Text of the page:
Main definitions of puss in English

: puss1puss2

puss1

noun

British
informal
  • 1A cat.

    ‘dangly baubles can be too tantalizing for even the best behaved pusses’
    • ‘I sat next to puss on the couch again but Sam never left the door.’
    • ‘At the grand old age of 22, Wilhemina the puss has enjoyed more than her share of cat lives.’
    • ‘But after two days, the lucky puss was able to return home none the worse after his four-week ordeal.’
    • ‘Apparently, her puss Fang soon tires of any particular flavor and makes life difficult at meal times.’
    • ‘Catfights also cause nasty abscesses that result in pain and trips to the vet for puss.’
    • ‘‘Ah, there you are, puss,’ the gentleman said in a pinched voice, his attention on Croft.’
    • ‘While licking its claws, puss leaves a collection of the organism there, which in turn becomes yours when the cat scratches you.’
    • ‘This does not amuse either puss who associate feathered birds with fair game and dinner.’
    • ‘The puss used up one of her nine lives when she was spotted dodging the Ryanair Boeing 737 as it arrived from Dublin.’
    • ‘Between 10 and 15 cats, including a pregnant puss, have been found dead near the intersection of Balmain Rd and Moore St in the past year.’
    • ‘A pretty puss Sophie came second in a beautiful pet competition - despite being dead.’
    • ‘Even the mildest mannered little pooch or the purrfect pet puss will bite and scratch savagely when injured.’
    cat, domestic cat, wild cat, alley cat, kitten
    View synonyms
    1. 1.1usually with modifier A playful or coquettish girl or young woman.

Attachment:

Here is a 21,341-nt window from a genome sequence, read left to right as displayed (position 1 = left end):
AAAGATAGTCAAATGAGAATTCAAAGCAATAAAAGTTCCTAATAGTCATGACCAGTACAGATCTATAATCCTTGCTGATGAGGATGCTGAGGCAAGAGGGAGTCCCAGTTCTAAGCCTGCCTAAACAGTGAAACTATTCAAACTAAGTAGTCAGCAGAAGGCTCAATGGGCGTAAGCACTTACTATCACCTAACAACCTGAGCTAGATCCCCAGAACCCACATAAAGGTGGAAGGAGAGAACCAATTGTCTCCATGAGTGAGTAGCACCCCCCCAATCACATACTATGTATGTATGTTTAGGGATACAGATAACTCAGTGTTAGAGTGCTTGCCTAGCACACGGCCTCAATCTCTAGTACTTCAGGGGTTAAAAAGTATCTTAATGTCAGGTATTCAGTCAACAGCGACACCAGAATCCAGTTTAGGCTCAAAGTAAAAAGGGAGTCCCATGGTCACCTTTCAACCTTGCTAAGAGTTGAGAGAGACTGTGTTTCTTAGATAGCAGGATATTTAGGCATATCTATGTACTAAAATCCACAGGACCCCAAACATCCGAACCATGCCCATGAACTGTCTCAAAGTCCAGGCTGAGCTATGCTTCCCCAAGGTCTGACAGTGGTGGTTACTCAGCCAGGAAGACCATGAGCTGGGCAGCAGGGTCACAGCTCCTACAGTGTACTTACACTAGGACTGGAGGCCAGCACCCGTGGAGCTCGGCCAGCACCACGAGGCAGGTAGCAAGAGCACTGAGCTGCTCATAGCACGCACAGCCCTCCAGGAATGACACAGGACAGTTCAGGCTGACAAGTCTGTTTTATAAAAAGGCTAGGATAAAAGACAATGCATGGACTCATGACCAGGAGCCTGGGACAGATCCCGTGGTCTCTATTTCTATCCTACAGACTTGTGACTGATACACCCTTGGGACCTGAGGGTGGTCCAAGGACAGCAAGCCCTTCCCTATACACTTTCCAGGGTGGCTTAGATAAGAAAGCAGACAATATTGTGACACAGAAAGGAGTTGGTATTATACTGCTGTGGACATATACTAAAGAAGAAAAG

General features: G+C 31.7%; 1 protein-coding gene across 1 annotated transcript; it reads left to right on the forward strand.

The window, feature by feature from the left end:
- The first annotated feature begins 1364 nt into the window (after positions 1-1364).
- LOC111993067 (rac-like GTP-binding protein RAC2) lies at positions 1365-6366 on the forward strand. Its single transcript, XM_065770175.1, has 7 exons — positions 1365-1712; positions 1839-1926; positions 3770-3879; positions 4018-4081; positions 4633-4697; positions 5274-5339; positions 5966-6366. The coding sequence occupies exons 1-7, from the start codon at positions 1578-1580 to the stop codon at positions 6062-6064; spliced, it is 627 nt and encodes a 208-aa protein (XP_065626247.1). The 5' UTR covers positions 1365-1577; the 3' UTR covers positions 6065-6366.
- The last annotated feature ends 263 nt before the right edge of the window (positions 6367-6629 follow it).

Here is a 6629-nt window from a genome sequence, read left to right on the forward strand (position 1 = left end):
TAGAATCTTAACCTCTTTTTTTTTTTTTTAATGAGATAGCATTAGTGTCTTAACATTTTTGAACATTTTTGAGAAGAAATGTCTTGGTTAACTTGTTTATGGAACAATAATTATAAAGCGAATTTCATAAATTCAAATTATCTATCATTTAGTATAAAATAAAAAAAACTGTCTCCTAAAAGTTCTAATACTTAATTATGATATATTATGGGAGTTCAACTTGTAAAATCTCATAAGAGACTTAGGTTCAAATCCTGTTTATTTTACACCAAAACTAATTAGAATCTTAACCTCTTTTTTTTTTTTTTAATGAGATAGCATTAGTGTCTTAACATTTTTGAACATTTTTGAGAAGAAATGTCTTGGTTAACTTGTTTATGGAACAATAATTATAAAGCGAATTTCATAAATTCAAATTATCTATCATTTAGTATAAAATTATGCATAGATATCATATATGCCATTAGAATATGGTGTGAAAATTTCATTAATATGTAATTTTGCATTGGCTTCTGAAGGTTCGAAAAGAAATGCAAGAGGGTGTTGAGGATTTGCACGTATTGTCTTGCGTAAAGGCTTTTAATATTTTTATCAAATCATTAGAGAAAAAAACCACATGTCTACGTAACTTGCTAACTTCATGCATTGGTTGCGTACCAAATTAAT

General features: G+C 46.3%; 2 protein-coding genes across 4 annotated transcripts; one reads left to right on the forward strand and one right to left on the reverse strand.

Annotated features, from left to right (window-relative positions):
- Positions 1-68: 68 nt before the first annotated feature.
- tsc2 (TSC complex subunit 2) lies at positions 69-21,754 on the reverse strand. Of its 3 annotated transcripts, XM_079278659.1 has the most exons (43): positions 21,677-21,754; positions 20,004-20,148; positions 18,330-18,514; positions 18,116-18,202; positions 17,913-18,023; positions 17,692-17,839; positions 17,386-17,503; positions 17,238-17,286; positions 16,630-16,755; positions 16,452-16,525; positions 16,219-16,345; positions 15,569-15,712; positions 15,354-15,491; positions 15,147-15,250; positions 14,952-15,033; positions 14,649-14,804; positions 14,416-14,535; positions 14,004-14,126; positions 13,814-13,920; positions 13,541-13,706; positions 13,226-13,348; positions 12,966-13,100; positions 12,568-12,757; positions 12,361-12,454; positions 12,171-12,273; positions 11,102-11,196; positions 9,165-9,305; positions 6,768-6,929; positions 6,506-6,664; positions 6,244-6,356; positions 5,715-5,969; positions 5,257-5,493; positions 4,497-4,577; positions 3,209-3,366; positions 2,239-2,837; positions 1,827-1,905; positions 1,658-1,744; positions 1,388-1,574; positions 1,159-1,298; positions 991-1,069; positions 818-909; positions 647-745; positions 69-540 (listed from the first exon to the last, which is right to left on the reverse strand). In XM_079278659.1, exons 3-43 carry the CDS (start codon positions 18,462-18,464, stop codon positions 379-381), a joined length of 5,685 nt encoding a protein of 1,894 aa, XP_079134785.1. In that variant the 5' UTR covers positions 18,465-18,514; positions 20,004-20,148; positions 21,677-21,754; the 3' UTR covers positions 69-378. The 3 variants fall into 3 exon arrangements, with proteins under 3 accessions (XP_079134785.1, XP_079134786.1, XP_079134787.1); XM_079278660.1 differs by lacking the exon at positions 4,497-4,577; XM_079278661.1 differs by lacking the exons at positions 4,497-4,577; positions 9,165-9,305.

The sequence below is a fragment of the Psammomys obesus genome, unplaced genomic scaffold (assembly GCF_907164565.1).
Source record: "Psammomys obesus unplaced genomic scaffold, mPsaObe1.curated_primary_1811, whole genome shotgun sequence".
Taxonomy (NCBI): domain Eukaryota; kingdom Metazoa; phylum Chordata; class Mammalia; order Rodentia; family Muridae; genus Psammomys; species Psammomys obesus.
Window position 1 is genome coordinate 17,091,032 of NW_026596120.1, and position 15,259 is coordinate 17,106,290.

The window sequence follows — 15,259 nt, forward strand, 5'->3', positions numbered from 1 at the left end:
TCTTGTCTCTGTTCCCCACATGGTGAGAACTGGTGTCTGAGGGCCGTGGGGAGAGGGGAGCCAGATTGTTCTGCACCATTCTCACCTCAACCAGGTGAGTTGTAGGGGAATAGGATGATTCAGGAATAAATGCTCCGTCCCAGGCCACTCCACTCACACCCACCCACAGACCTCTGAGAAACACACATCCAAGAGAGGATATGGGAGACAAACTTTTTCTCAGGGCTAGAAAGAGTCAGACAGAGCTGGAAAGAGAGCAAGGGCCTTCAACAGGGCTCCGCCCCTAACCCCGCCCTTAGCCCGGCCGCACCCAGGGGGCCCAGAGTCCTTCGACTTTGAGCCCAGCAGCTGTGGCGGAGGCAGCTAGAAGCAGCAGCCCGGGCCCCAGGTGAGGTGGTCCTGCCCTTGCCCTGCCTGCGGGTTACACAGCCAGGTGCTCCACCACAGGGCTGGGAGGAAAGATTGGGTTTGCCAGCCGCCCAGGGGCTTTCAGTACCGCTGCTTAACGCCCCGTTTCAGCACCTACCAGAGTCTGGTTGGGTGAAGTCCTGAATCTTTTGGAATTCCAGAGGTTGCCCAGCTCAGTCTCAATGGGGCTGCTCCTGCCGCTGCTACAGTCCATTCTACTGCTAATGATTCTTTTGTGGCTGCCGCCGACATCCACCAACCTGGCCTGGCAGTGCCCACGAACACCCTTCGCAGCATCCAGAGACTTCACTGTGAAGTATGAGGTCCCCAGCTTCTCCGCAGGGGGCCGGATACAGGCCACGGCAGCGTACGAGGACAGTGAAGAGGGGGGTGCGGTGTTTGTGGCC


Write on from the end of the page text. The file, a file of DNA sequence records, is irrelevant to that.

‘you are an impudent puss, Miss Alice’
      • ‘‘Don't get all huffy, puss,’ Louis said gently.’
      • ‘‘You're getting me into trouble, puss,’ Louis would say reproachfully.’
      • ‘‘Don't worry, puss,’ he said, heading out of the room.’
      • ‘All the better for hearing that you're safe and well, puss.’
      • ‘What made you think there's an intruder, puss?’

Origin

Early 16th century: probably from Middle Low German pūs (also pūskatte) or Dutch poes, of unknown origin.

Pronunciation

puss

/pʊs/

Main definitions of puss in English

: puss1puss2

puss2

noun

Scottish, Irish
  • A person's face, mouth, or expression.

    ‘they hush up with little smiles on their pusses’
    ‘look at the long puss on him—you'd think he'd be happy for his brother’
    • ‘He had a right puss on him when he lifted it down off the stool.’
    • ‘Everybody says she always had a puss on her face, and I always smiled.’
    • ‘There was nothing more exasperating than the snug puss of my Dublin work colleague as he entered the office the morning after.’
    • ‘In any case, after looking at his smug puss for an hour or so, I'm far more likely to pass on the son and vote for the parents.’
    • ‘As for Specter - we're sick to death of seeing his puss.’
    face, features, physiognomy, profile
    View synonyms

Origin

Late 19th century: from Irish pus ‘lip, mouth’.

Pronunciation

puss

/pʊs/